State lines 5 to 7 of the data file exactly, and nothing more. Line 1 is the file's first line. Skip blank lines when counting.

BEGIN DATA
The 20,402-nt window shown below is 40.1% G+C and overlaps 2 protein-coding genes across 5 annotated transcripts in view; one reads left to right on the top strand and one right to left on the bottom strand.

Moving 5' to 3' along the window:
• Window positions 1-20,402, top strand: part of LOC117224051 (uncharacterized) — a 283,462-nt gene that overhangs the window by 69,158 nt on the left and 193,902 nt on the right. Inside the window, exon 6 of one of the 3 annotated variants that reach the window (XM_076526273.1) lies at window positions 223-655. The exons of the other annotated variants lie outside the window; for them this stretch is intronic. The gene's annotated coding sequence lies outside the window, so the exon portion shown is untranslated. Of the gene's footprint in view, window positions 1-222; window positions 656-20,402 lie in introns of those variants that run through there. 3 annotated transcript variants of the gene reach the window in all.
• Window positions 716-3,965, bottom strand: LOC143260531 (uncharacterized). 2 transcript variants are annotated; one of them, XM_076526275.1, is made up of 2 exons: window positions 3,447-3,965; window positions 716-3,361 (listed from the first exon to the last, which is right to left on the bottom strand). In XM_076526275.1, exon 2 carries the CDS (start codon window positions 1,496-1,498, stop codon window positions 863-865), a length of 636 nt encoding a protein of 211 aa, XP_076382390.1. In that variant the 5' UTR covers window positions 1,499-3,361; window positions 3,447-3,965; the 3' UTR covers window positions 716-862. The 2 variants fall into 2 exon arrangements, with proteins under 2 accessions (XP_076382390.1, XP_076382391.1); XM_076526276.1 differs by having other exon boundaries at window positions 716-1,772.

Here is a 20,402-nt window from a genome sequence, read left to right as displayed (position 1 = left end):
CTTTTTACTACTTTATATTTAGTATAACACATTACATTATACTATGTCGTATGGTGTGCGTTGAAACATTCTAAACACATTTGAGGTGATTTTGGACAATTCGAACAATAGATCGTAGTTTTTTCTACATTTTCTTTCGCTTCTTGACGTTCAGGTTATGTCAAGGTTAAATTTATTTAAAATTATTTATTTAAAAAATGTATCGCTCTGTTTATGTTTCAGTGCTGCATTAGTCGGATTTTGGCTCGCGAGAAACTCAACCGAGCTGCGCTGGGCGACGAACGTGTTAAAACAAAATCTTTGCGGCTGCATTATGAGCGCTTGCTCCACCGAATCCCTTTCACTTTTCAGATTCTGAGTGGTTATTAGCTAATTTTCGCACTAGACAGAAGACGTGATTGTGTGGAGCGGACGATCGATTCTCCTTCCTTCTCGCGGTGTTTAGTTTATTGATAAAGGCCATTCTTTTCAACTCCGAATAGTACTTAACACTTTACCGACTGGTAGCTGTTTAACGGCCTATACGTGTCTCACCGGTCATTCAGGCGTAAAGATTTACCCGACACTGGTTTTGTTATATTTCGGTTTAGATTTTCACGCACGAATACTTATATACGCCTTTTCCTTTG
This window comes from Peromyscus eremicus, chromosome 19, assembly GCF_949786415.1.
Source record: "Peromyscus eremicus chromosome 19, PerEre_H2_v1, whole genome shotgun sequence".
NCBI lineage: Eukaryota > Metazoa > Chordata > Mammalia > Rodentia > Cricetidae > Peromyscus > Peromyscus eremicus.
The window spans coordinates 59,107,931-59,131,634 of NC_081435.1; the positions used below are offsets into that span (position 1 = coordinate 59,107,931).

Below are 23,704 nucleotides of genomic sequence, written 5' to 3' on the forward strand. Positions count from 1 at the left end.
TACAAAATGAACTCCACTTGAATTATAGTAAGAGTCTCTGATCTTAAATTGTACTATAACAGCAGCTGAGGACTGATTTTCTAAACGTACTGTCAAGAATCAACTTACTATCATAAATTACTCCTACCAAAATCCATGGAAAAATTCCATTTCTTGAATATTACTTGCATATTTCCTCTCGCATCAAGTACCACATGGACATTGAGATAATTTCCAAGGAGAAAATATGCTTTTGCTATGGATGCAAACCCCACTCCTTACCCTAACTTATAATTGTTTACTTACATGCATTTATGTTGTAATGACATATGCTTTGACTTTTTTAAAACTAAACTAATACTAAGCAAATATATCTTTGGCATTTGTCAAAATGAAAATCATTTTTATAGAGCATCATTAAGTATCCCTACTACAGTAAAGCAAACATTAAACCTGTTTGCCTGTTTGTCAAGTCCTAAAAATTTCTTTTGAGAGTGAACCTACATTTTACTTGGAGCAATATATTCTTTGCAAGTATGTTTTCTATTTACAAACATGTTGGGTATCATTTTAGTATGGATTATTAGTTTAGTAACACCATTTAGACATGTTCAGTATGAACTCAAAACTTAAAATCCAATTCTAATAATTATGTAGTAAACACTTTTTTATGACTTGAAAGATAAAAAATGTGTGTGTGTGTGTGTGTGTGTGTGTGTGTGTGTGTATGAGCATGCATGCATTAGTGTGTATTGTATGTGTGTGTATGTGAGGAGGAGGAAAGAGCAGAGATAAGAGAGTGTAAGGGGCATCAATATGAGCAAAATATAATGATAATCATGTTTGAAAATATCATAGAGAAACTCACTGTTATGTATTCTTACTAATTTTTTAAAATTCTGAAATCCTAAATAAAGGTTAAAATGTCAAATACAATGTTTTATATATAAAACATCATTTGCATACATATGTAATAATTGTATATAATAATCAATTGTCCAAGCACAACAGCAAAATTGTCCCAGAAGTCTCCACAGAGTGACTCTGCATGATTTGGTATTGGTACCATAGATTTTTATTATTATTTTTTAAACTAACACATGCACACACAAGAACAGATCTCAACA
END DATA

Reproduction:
Here is a 20,402-nt window from a genome sequence, read left to right as displayed (position 1 = left end):
CTTTTTACTACTTTATATTTAGTATAACACATTACATTATACTATGTCGTATGGTGTGCGTTGAAACATTCTAAACACATTTGAGGTGATTTTGGACAATTCGAACAATAGATCGTAGTTTTTTCTACATTTTCTTTCGCTTCTTGACGTTCAGGTTATGTCAAGGTTAAATTTATTTAAAATTATTTATTTAAAAAATGTATCGCTCTGTTTATGTTTCAGTGCTGCATTAGTCGGATTTTGGCTCGCGAGAAACTCAACCGAGCTGCGCTGGGCGACGAACGTGTTAAAACAAAATCTTTGCGGCTGCATTATGAGCGCTTGCTCCACCGAATCCCTTTCACTTTTCAGATTCTGAGTGGTTATTAGCTAATTTTCGCACTAGACAGAAGACGTGATTGTGTGGAGCGGACGATCGATTCTCCTTCCTTCTCGCGGTGTTTAGTTTATTGATAAAGGCCATTCTTTTCAACTCCGAATAGTACTTAACACTTTACCGACTGGTAGCTGTTTAACGGCCTATACGTGTCTCACCGGTCATTCAGGCGTAAAGATTTACCCGACACTGGTTTTGTTATATTTCGGTTTAGATTTTCACGCACGAATACTTATATACGCCTTTTCCTTTG
This window comes from Peromyscus eremicus, chromosome 19, assembly GCF_949786415.1.